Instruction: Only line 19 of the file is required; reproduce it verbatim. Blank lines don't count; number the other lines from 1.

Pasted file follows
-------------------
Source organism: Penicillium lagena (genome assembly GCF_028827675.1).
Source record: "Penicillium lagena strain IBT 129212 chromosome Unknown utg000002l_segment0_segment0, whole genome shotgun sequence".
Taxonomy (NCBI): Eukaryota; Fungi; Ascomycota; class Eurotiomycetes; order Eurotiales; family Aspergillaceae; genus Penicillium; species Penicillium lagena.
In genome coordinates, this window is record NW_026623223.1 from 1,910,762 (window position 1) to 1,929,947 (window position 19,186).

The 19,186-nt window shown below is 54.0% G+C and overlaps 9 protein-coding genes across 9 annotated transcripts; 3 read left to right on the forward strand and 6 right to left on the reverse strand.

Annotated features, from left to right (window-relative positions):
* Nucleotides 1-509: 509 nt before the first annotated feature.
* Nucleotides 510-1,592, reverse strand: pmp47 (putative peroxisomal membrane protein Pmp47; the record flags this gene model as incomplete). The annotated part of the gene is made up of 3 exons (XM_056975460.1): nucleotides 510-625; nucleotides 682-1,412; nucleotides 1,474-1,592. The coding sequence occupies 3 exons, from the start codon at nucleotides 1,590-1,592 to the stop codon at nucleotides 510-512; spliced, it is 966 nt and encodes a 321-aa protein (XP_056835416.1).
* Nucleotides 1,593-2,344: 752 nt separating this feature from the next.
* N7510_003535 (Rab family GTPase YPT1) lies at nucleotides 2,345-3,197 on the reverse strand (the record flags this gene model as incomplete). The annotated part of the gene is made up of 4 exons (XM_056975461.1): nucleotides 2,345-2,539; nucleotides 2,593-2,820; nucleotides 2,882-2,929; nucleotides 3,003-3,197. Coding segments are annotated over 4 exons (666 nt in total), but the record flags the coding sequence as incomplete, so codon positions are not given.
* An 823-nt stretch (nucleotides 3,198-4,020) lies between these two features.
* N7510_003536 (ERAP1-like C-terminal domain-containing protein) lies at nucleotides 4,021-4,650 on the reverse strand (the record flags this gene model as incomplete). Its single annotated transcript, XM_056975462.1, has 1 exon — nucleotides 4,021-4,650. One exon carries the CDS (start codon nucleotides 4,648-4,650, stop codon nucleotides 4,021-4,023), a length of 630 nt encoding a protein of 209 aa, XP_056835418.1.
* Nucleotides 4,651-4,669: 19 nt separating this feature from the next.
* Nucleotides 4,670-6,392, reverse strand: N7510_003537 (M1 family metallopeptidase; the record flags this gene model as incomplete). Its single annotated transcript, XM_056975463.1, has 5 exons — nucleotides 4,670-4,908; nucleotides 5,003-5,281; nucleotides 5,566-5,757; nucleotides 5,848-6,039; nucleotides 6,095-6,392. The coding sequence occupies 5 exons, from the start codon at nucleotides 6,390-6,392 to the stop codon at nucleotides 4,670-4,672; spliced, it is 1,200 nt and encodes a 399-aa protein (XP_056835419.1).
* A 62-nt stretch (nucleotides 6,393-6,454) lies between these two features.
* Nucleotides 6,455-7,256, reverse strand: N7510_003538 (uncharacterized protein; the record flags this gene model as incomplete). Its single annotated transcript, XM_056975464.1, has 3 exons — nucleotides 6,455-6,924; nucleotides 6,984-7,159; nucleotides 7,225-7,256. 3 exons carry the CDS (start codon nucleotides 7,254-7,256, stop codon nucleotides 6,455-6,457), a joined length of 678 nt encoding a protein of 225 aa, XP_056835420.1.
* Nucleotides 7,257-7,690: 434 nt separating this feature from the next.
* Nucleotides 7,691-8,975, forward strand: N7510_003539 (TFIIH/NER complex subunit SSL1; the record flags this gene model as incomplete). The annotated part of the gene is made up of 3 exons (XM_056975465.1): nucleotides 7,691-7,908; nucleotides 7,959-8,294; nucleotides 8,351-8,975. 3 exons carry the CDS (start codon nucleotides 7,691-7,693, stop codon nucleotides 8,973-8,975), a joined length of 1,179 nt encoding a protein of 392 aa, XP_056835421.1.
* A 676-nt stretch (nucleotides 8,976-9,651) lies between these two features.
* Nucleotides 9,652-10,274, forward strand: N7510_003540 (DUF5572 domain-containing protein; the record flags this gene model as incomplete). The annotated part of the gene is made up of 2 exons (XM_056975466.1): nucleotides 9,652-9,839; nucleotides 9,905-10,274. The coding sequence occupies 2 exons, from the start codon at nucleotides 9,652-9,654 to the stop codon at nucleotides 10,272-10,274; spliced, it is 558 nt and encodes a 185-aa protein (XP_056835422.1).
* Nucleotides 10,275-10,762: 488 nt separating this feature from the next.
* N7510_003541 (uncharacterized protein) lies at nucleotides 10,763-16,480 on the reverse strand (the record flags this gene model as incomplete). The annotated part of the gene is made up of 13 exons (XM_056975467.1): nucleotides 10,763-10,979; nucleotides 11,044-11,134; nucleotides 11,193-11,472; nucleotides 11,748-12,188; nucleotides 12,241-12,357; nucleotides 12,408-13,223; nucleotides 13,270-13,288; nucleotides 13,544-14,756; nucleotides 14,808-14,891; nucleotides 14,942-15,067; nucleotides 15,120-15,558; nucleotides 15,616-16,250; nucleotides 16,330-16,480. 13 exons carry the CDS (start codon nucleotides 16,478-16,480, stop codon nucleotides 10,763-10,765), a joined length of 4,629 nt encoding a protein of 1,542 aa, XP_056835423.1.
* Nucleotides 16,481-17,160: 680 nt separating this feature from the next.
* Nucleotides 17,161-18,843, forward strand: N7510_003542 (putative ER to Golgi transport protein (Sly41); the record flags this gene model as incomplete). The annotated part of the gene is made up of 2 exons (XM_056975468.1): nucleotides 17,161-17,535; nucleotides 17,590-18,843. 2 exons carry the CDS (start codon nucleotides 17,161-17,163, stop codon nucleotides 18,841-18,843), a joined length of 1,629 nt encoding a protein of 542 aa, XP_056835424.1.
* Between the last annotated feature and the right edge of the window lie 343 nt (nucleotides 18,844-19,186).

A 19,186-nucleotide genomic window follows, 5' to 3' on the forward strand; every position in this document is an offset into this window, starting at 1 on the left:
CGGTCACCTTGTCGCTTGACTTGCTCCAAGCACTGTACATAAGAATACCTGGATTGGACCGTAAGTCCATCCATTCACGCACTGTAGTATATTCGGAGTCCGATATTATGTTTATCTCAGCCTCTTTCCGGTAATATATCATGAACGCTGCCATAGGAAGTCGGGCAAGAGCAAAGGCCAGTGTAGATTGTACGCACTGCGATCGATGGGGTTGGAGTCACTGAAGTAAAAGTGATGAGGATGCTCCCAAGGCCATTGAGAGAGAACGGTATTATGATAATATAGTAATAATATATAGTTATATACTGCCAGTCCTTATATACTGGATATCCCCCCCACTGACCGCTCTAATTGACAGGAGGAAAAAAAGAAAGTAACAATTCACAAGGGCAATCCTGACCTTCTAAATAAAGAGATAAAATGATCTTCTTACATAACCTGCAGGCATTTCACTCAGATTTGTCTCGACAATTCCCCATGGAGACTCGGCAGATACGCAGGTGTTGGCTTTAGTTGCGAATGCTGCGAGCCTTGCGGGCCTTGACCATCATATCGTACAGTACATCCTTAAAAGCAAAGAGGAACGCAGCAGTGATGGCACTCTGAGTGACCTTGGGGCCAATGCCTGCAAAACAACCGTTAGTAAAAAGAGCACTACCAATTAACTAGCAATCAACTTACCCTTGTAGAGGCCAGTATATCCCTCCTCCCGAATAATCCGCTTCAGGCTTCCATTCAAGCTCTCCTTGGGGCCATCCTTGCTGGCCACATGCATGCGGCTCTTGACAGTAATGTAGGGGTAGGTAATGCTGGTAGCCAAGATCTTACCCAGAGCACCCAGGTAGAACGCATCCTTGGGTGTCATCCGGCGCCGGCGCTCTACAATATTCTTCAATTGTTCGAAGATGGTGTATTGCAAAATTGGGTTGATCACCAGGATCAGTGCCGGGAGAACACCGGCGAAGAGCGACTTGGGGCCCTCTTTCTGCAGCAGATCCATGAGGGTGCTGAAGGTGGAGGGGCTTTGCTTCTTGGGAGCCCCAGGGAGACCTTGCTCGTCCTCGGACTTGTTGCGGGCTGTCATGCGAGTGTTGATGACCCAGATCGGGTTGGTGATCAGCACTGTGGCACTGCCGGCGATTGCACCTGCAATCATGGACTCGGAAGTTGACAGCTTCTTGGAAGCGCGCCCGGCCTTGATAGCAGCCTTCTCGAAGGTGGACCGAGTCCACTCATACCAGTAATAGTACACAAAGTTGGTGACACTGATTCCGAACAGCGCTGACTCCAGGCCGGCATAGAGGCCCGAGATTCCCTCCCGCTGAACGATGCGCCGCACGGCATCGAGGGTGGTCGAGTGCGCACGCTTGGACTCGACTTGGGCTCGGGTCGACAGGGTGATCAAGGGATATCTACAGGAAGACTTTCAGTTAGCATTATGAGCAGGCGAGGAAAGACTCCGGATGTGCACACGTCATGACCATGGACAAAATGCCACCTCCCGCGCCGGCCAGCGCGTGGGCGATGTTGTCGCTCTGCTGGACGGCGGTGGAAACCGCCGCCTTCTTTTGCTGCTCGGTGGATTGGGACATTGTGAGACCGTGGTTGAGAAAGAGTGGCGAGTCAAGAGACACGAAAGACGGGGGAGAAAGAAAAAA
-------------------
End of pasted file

* A 676-nt stretch (nucleotides 8,976-9,651) lies between these two features.